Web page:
Like finding a needle in a haystack, Liviu Movileanu can find a single molecule in blood. The new technology, developed by Movileanu and Avinash Thakur, has wide‐ranging applications from diagnostic tests to drug discovery. Liviu Movileanu, physics professor in the College of Arts and Sciences (A&S) and Avinash Thakur, a recent doctoral graduate, presented their research at the Annual Meeting of the Biophysical Society on February 17 in San Diego, California.
Movileanu began “chasing protein‐protein interactions under disease‐like conditions” after his postdoctoral studies. As a postdoc, he began using nanopores, tiny holes in cell membranes through which scientists shoot electrical currents. When an individual molecule, like a protein, enters the pore the electrical current changes in a way that allows scientists to identify the molecule’s identity. But in order to understand how different proteins interacted with each other, he needed to modify the system. One of the challenges was that grouped proteins are too big to fit into the nanopore, where the measurement typically takes place. To overcome this, Thakur and Movileanu went fishing.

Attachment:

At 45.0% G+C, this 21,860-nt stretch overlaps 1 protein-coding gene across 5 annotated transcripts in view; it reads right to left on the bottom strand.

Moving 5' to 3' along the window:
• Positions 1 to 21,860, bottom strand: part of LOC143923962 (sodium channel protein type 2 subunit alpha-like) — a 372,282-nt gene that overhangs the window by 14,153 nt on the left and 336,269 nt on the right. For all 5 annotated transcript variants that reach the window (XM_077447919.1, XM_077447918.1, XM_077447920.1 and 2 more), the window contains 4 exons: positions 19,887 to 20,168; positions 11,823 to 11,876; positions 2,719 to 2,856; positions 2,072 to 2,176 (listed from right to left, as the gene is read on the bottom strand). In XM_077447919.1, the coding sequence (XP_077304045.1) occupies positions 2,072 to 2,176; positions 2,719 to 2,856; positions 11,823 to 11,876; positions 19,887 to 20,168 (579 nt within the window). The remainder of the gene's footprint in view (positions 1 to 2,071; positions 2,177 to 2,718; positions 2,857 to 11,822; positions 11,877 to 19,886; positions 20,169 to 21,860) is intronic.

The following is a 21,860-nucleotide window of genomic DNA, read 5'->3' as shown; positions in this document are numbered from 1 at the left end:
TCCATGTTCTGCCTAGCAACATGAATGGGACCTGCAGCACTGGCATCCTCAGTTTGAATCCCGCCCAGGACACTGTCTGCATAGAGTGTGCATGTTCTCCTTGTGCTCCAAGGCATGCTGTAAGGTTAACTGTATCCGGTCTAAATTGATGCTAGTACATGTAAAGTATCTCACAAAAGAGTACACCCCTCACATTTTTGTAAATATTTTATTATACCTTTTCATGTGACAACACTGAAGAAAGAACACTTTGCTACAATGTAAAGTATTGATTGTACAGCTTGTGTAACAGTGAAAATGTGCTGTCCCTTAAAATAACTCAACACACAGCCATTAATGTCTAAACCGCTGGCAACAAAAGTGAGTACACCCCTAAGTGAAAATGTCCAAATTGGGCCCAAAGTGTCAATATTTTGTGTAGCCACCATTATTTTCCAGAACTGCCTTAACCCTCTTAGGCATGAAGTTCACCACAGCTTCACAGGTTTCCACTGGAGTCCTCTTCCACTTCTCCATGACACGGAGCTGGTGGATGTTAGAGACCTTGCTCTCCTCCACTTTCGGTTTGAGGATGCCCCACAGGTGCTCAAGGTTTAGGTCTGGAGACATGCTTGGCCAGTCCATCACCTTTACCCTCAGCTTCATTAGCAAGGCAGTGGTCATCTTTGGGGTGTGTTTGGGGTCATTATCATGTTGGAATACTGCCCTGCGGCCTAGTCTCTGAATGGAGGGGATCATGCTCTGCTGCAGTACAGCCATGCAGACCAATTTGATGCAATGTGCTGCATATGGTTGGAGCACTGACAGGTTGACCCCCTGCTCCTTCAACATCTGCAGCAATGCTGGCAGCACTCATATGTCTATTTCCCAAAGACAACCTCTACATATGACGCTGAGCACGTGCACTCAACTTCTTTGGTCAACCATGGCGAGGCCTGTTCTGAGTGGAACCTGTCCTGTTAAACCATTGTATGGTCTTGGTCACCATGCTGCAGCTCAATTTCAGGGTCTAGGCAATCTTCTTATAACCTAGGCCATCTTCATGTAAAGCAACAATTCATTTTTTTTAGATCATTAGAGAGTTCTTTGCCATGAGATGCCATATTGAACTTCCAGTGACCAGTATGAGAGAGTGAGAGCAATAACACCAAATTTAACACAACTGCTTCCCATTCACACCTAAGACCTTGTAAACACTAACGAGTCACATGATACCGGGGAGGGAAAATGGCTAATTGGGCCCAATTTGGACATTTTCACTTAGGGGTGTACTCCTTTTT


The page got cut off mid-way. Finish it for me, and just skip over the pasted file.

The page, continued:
Thakur and Movileanu created molecular “fishing” by fusing a modified receptor that acts like a “hook and bait,” via a short flexible protein “line,” to a protein nanopore “rod and reel.” Then they added an extra little protein that acts like a fishing “bobber.” When there is nothing on the “hook” it bobs rapidly into and out of the nanopore. Yet, when something grabs hold it stops moving around, which alerts scientists that there’s something on the “hook.” This ingenious approach enabled them to use a pore that’s too small for big protein complexes to become a sensor for protein interactions.
Unlike fishing bait, where a worm might catch a trout or a catfish, Thakur and Movileanu’s bait is both extremely specific and totally customizable to find any protein of interest, and it even works in complex solutions like blood or biopsy samples. This precise protein engineering has practical significance in diagnostics, and because of its specificity there are no potential false‐positive signals produced by the constituents of a complex biofluid sample. Additionally, calculations with several of these “fishing rods” can reveal the concentration of the protein of interest in the solution.
“This sensor has realistic prospects in many biomedical areas,” Movileanu says. It could be scaled up to include many proteins for diagnosing diseases, discovering disease biomarkers, or finding new drugs that disrupt or enhance protein interactions. “We demonstrated the proof of concept,” said Movileanu, and the next step is scaling it up to find the needles in a lot more haystacks.
This article was prepared by the Biophysical Society.